according to the original Bitcoin site.
To mine bitcoins, one must possess a piece of bitcoin-mining hardware. These devices range
from $20 or $30 on eBay, to over $20,000 for a top-of-the-line miner.
Last month, one bitcoin-miner manufacturer also found itself in U.S. District Court, being
sued by a man in China for breach of contract and fraud for not delivering his devices. The Kansas-based
Butterfly Labs has already lost a similar civil case on default, and more lawsuits are expected
to be filed.
Magic: The Mt. Gox Heist
That fraud and breach of contract case does not compare to those filed against Mt. Gox, which
is an acronym that stands for "Magic: The Gathering Online Exchange," in reference to the role-playing
card game that is popular amongst some high school students and computer enthusiasts.
The breach of contract case filed by CoinLab, Inc. in the U.S. District Court in Seattle against
Mt. Gox seeks damages of $75 million. The class action lawsuit filed in U.S. District Court in
Chicago on behalf of U.S. bitcoin traders alleges fraud by Mt. Gox, which admits to losing 750,000
bitcoins, worth approximately $450 million at the time.
"Mt. Gox was robbed in June 2011. It has long been known that Mt. Gox had software issues,"
Prof. Harvey said. "The size of the heist is staggering – the largest in history, aside from Saddam
Hussein's ‘withdrawal' of $1 billion from the Iraqi Central Bank in 2003. Bitcoin is young. There
are going to be growing pains – and part of this growth is to develop a secure, reputable set
of third parties that support Bitcoin.
"Mt. Gox does not equal Bitcoin."
When asked by BullsEye if he personally would use Bitcoin for a monetary transaction in excess
of $5,000, Prof. Harvey said that he would have no issue with doing so, and that using bitcoin
will likely make the transaction cheaper for both buyer and seller.
"If I am buying something that lists for $5,000, the retailer could offer me a $100 discount
if I used bitcoin and still be $50 ahead of the game versus a credit card (3% fee to credit card
company would be $150)," Harvey explained.
who authored the Bitcoin Beginner's Guide, also pointed out that Bitcoin excels particularly with
"Bitcoin will continue growing and succeeding with greater merchant adoption and advancements
in multi-signature technologies being deployed in 2014. Other crypto-currencies will continue
the relentless process of financial innovation."
But, Mayer said, bitcoin users will have to be extremely cautious with protecting the private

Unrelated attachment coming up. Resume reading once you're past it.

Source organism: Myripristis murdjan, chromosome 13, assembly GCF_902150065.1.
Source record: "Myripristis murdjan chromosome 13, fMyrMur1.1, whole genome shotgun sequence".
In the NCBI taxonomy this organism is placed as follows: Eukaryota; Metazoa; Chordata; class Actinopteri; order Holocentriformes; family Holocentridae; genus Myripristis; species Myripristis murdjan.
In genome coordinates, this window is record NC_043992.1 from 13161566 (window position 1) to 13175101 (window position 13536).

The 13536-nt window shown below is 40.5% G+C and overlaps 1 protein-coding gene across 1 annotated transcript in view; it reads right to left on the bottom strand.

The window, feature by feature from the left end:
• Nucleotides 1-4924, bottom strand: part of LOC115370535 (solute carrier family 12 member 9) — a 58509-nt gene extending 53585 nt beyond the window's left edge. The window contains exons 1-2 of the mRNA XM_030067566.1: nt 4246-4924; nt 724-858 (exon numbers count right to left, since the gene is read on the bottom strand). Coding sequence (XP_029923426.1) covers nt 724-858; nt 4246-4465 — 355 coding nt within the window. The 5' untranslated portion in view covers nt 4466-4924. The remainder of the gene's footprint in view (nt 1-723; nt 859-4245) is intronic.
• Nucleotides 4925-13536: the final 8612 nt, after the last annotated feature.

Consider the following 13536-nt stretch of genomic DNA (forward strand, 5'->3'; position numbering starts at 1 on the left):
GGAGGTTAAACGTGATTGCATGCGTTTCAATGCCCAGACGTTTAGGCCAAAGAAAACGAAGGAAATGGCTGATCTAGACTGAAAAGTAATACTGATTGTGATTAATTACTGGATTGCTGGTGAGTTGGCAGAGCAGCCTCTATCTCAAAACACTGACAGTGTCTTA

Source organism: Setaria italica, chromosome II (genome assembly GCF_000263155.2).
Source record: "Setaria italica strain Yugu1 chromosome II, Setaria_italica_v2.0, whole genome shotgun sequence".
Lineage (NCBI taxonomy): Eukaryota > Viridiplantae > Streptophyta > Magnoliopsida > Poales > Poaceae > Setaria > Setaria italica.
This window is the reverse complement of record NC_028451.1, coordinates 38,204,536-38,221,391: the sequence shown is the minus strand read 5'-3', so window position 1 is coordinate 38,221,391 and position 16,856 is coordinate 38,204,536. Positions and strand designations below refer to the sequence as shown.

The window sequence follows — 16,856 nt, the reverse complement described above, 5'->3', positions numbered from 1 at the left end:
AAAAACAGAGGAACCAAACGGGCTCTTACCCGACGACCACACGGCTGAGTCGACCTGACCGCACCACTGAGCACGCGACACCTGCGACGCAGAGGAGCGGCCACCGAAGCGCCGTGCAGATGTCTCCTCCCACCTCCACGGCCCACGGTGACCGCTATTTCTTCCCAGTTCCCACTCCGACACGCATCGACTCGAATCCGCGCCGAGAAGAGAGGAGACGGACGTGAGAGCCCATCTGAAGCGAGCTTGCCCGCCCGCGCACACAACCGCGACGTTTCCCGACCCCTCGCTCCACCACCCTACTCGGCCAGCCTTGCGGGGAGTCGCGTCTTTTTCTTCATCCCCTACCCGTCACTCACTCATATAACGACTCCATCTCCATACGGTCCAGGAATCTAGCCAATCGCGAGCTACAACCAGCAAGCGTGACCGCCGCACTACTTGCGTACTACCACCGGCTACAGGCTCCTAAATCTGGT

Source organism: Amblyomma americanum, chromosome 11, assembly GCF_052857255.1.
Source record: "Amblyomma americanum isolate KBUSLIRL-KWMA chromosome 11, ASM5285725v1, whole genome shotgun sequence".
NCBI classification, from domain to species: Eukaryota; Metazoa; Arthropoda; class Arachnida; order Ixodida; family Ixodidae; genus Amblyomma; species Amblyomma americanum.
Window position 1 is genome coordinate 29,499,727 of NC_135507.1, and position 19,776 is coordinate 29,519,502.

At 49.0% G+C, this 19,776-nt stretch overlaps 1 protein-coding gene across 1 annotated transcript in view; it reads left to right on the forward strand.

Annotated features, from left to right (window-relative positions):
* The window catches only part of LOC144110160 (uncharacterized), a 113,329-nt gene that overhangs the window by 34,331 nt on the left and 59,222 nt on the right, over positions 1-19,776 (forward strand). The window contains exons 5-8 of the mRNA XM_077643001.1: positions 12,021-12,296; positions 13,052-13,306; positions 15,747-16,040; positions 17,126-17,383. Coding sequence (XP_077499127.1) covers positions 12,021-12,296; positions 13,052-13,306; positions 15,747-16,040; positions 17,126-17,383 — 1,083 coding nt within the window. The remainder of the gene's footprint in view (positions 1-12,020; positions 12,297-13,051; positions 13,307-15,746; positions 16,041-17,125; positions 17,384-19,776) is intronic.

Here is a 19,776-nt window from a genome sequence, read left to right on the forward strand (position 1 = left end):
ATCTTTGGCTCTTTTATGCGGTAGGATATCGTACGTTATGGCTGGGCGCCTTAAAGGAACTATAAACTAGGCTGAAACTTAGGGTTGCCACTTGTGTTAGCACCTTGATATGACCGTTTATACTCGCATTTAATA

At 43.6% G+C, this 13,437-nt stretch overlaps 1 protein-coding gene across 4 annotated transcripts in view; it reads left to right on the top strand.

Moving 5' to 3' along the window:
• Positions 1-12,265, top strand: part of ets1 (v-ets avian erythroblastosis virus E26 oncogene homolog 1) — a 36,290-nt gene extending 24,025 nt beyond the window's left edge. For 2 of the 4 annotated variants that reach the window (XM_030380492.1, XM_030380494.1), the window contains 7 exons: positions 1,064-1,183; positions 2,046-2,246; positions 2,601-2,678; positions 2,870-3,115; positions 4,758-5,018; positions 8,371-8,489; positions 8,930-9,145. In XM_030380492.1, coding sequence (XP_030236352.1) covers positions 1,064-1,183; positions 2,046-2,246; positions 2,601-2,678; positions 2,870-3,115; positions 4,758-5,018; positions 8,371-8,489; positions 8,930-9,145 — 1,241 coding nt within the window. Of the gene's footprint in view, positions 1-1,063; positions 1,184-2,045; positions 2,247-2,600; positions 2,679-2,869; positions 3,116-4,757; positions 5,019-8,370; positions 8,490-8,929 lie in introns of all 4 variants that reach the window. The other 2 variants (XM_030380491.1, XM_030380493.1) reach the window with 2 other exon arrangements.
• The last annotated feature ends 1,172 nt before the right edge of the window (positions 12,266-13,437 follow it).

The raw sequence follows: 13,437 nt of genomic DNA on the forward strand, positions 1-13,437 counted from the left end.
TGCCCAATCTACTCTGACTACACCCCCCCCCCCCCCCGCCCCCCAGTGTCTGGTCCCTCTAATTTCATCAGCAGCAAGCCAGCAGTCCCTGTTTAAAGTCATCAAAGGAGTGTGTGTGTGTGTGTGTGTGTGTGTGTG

key numbers. These key numbers combined with the cryptographic signatures prove that the bitcoin
being spent belongs to the possessor of such. These mathematical components are calculated and
cataloged on the public Bitcoin ledger known as the block chain.
The alleged computer thieves in the Mt. Gox case appear to have tampered with the identifications
of the bitcoins during or immediately after the mining process and prior to their approval with
the Bitcoin network. In what is called "transaction malleability," the thieves requested withdrawals
from Mt. Gox, and, through a complicated hacking process, changed the transaction ID and claimed
the bitcoins were never sent. They apparently did this enough times to make off with the second
largest heist in history.
Profound Prophecy: Bitcoin to Change the World?
"Mt. Gox's collapse might represent the end of the 'Wild West' where anyone can set up
shop and deal in crypto-currencies. Increasingly sophisticated investors, such as [Netscape and
Mosaic co-founder] Marc Andreessen, are funding serious ventures. These new ventures will, along
with their backers, raise both quality and confidence," Prof. Harvey said.
So what of the dangerous "mirage" that the "Oracle of Omaha" warns us to avoid?
"Warren [Buffett] has gone out of his way for decades to avoid understanding new technology.
Not a surprising result," Andreessen tweeted on March 14. In fact, Andreessen seems to think that
Bitcoin isn't just a viable form of future commerce, he seems to believe it is going to change
"A mysterious new technology emerges, seemingly out of nowhere … Political idealists project
visions of liberation and revolution onto it; establishment elites heap contempt and scorn on
it. Eventually mainstream products, companies and industries emerge to commercialize it; its
effects become profound; and later, many people wonder why its powerful promise wasn't more
obvious from the start," Andreessen wrote recently in the New York Times."
am I talking about? Personal computers in 1975, the Internet in 1993, and – I believe – Bitcoin
Will Bitcoin and other crypto-currencies become the way of the future, or are they just a "mirage"
of fictitious value? Will you begin using bitcoins or other crypto-currencies if it saves
This article was originally published in
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Posted April 9, 2014